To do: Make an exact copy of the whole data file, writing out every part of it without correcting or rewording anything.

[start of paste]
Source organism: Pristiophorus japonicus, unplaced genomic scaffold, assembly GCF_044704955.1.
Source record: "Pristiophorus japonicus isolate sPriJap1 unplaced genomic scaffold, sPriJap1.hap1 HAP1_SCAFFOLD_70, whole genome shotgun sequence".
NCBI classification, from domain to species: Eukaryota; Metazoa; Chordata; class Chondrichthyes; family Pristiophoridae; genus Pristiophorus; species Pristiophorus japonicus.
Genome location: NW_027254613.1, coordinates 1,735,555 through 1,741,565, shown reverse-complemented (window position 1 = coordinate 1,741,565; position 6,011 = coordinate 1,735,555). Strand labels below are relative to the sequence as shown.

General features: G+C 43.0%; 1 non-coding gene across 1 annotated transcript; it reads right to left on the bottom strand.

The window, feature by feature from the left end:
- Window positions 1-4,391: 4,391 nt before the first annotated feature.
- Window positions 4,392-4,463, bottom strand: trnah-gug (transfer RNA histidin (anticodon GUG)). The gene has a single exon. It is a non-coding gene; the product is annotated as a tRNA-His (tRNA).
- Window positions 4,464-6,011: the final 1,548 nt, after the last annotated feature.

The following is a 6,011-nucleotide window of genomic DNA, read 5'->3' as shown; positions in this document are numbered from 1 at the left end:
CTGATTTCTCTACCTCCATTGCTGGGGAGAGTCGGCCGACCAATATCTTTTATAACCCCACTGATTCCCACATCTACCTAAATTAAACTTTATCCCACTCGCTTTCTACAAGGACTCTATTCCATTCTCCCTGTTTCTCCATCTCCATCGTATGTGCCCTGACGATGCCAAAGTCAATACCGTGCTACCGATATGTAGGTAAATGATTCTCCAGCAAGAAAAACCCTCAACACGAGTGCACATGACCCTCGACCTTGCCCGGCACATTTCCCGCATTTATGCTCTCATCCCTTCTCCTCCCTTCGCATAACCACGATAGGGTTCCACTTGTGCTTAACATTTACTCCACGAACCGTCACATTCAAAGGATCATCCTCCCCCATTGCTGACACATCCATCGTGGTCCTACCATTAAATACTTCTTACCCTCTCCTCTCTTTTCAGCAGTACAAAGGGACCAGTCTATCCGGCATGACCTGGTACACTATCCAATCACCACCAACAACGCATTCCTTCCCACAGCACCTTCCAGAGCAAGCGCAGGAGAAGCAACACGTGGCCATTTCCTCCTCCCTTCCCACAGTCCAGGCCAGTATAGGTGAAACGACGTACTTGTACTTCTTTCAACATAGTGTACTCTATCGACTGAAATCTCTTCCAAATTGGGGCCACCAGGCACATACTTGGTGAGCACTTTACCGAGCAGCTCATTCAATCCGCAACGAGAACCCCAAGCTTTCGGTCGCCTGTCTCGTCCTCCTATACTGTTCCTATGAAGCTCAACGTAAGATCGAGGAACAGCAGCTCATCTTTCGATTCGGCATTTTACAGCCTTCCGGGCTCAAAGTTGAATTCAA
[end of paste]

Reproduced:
Source organism: Pristiophorus japonicus, unplaced genomic scaffold, assembly GCF_044704955.1.
Source record: "Pristiophorus japonicus isolate sPriJap1 unplaced genomic scaffold, sPriJap1.hap1 HAP1_SCAFFOLD_70, whole genome shotgun sequence".
NCBI classification, from domain to species: Eukaryota; Metazoa; Chordata; class Chondrichthyes; family Pristiophoridae; genus Pristiophorus; species Pristiophorus japonicus.
Genome location: NW_027254613.1, coordinates 1,735,555 through 1,741,565, shown reverse-complemented (window position 1 = coordinate 1,741,565; position 6,011 = coordinate 1,735,555). Strand labels below are relative to the sequence as shown.

General features: G+C 43.0%; 1 non-coding gene across 1 annotated transcript; it reads right to left on the bottom strand.

The window, feature by feature from the left end:
- Window positions 1-4,391: 4,391 nt before the first annotated feature.
- Window positions 4,392-4,463, bottom strand: trnah-gug (transfer RNA histidin (anticodon GUG)). The gene has a single exon. It is a non-coding gene; the product is annotated as a tRNA-His (tRNA).
- Window positions 4,464-6,011: the final 1,548 nt, after the last annotated feature.

The following is a 6,011-nucleotide window of genomic DNA, read 5'->3' as shown; positions in this document are numbered from 1 at the left end:
CTGATTTCTCTACCTCCATTGCTGGGGAGAGTCGGCCGACCAATATCTTTTATAACCCCACTGATTCCCACATCTACCTAAATTAAACTTTATCCCACTCGCTTTCTACAAGGACTCTATTCCATTCTCCCTGTTTCTCCATCTCCATCGTATGTGCCCTGACGATGCCAAAGTCAATACCGTGCTACCGATATGTAGGTAAATGATTCTCCAGCAAGAAAAACCCTCAACACGAGTGCACATGACCCTCGACCTTGCCCGGCACATTTCCCGCATTTATGCTCTCATCCCTTCTCCTCCCTTCGCATAACCACGATAGGGTTCCACTTGTGCTTAACATTTACTCCACGAACCGTCACATTCAAAGGATCATCCTCCCCCATTGCTGACACATCCATCGTGGTCCTACCATTAAATACTTCTTACCCTCTCCTCTCTTTTCAGCAGTACAAAGGGACCAGTCTATCCGGCATGACCTGGTACACTATCCAATCACCACCAACAACGCATTCCTTCCCACAGCACCTTCCAGAGCAAGCGCAGGAGAAGCAACACGTGGCCATTTCCTCCTCCCTTCCCACAGTCCAGGCCAGTATAGGTGAAACGACGTACTTGTACTTCTTTCAACATAGTGTACTCTATCGACTGAAATCTCTTCCAAATTGGGGCCACCAGGCACATACTTGGTGAGCACTTTACCGAGCAGCTCATTCAATCCGCAACGAGAACCCCAAGCTTTCGGTCGCCTGTCTCGTCCTCCTATACTGTTCCTATGAAGCTCAACGTAAGATCGAGGAACAGCAGCTCATCTTTCGATTCGGCATTTTACAGCCTTCCGGGCTCAAAGTTGAATTCAA